A few years ago, the words hacking and breach weren’t used often in everyday conversation, and the victims were someone other than you. Following massive data breaches at Target, Home Depot, Neiman Marcus, Jimmy John’s and others, and have a majority of Americans impacted by hackers stealing credit card numbers.
It may sound counter-intuitive, but this is not your biggest risk. I made regular purchases at three out of the four above merchants and I know my credit card numbers were comprised. So, I got new cards, changed my passwords and watched my bank statements like a hawk – my guard was up and I was ready for battle.
But what about the breaches that don’t make the news? Don’t think there aren’t breaches at the small chains and independent restaurants where you use your credit and debit cards. This is where the real risk lies and here’s why:
- Smaller shops simply can’t make the investment in security that the big retailers can. They often don’t have the money, time or people needed to implement the security measures necessary to keep their data protected. Hacker can consolidate stolen credit cards and sell them in secondary markets called the darknet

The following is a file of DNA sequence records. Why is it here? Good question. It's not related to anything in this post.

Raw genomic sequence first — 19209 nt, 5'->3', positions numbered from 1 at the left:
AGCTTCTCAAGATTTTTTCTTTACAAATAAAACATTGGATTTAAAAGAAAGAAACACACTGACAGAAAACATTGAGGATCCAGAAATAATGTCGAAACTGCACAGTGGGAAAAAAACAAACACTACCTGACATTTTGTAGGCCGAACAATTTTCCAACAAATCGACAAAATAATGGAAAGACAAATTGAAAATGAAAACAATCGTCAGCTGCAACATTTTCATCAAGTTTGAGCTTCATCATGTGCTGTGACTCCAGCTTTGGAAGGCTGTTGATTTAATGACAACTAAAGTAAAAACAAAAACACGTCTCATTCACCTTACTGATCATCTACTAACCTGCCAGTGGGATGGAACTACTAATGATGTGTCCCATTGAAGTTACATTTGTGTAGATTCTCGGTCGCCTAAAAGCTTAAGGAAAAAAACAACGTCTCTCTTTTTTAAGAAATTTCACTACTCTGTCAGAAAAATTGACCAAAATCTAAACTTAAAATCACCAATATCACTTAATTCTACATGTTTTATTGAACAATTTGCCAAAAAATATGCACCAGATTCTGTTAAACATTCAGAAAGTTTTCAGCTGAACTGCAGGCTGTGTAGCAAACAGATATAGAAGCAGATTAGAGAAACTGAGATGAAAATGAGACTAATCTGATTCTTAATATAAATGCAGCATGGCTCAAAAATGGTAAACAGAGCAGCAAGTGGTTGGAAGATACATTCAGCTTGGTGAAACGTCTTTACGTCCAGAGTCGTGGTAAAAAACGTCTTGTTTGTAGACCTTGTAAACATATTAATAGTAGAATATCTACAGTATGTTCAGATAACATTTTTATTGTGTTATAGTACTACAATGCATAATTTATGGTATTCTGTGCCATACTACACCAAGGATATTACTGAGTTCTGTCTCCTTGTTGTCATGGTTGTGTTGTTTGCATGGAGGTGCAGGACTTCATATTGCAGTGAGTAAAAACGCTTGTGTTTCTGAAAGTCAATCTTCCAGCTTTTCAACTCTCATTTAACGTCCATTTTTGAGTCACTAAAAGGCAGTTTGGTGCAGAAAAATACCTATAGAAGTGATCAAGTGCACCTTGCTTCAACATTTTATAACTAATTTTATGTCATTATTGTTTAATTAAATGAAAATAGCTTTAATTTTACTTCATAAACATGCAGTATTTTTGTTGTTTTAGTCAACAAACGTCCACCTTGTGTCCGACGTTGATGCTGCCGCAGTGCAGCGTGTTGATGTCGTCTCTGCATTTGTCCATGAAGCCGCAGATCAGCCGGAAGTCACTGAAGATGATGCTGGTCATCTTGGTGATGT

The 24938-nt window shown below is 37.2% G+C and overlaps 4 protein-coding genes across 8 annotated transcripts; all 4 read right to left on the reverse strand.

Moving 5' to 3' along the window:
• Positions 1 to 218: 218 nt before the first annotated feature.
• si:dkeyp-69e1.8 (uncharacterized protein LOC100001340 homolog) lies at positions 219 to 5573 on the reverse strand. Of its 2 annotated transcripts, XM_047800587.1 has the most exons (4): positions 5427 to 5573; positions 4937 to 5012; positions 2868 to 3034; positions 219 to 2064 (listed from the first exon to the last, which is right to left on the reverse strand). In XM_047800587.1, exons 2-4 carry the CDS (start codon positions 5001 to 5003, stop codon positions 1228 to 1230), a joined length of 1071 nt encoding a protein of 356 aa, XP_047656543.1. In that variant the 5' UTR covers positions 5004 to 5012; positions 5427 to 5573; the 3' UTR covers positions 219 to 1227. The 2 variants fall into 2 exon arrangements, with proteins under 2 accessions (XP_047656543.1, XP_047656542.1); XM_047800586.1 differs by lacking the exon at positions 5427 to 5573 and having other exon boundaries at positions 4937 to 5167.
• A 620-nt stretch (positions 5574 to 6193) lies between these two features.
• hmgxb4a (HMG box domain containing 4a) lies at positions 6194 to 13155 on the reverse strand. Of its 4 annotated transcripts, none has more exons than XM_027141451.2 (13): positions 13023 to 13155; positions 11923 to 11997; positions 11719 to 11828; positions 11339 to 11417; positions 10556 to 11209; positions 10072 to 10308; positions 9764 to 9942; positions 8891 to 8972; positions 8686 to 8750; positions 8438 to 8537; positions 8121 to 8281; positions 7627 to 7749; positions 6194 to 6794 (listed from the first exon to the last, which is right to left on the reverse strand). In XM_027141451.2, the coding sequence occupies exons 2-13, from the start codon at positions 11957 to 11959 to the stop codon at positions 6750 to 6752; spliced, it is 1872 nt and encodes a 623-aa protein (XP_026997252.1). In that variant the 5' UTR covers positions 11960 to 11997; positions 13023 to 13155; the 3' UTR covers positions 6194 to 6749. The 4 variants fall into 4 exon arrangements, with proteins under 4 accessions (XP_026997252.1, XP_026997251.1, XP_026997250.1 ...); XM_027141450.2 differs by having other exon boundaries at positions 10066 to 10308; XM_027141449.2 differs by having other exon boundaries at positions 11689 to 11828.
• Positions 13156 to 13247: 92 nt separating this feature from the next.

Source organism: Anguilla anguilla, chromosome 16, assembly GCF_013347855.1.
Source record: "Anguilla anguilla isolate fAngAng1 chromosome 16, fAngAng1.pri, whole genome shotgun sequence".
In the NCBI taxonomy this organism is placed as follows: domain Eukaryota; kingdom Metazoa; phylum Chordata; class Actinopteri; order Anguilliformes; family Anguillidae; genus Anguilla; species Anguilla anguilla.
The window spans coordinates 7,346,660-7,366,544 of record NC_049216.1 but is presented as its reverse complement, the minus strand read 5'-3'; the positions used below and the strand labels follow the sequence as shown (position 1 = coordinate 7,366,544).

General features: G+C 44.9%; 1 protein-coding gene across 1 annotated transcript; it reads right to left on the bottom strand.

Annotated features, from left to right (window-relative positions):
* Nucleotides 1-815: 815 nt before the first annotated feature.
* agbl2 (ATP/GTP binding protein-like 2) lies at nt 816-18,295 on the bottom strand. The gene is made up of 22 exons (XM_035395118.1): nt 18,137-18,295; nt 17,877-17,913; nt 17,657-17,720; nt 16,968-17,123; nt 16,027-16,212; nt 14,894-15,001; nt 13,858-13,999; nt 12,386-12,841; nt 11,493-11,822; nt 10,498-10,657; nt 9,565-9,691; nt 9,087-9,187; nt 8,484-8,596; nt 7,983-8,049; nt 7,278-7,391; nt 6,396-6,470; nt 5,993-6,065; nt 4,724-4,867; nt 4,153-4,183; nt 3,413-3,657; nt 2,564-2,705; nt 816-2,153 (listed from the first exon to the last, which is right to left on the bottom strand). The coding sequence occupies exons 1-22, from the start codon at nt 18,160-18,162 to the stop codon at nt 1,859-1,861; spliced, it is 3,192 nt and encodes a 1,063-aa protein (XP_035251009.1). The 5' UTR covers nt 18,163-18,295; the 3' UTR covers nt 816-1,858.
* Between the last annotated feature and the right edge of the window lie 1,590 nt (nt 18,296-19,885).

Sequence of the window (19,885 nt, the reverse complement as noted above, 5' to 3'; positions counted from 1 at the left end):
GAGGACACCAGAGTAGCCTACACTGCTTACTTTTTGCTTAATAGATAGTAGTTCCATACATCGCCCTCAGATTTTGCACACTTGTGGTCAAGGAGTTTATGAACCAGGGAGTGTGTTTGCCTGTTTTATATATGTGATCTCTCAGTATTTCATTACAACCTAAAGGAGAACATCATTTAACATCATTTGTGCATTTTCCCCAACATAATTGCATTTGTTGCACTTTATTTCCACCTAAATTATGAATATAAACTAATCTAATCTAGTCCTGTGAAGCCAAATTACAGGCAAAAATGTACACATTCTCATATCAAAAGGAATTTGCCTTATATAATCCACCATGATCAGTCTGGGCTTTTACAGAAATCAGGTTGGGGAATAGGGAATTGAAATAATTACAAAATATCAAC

- Hackers don’t attack only big stores, but those are the only ones that make the news. Smaller shops are beneath the radar and they often don’t report hacks so you’d never know your credit card was taken by hackers. And let’s face it. A hack at your neighborhood store is certainly not going to make the news.
- Enforcement of breach notification laws for small business is lacking, and even PCI compliance requirements are weak. According to the Ponemon Institute, 55 percent of small businesses in the United States have had a data breach, but only 33 percent of them notified the people affected, even though 46 states require some form of notification.
- Since you’re not watching your statements or requesting a new card, it is much easier to miss fraudulent charges on your bank statements, and that’s where you lose.
So, the next time you frequent your favorite neighborhood shop, understand that what you don’t know can hurt you. Just because it’s not on the news doesn’t mean it doesn’t happen, and it’s a false sense of security to think that small businesses are a less appealing target for hackers.
As a consumer and a foodie, I love to frequent local Chicagoland businesses as much as I can, and I still plan to, but now I’m going out with a little more vigilance.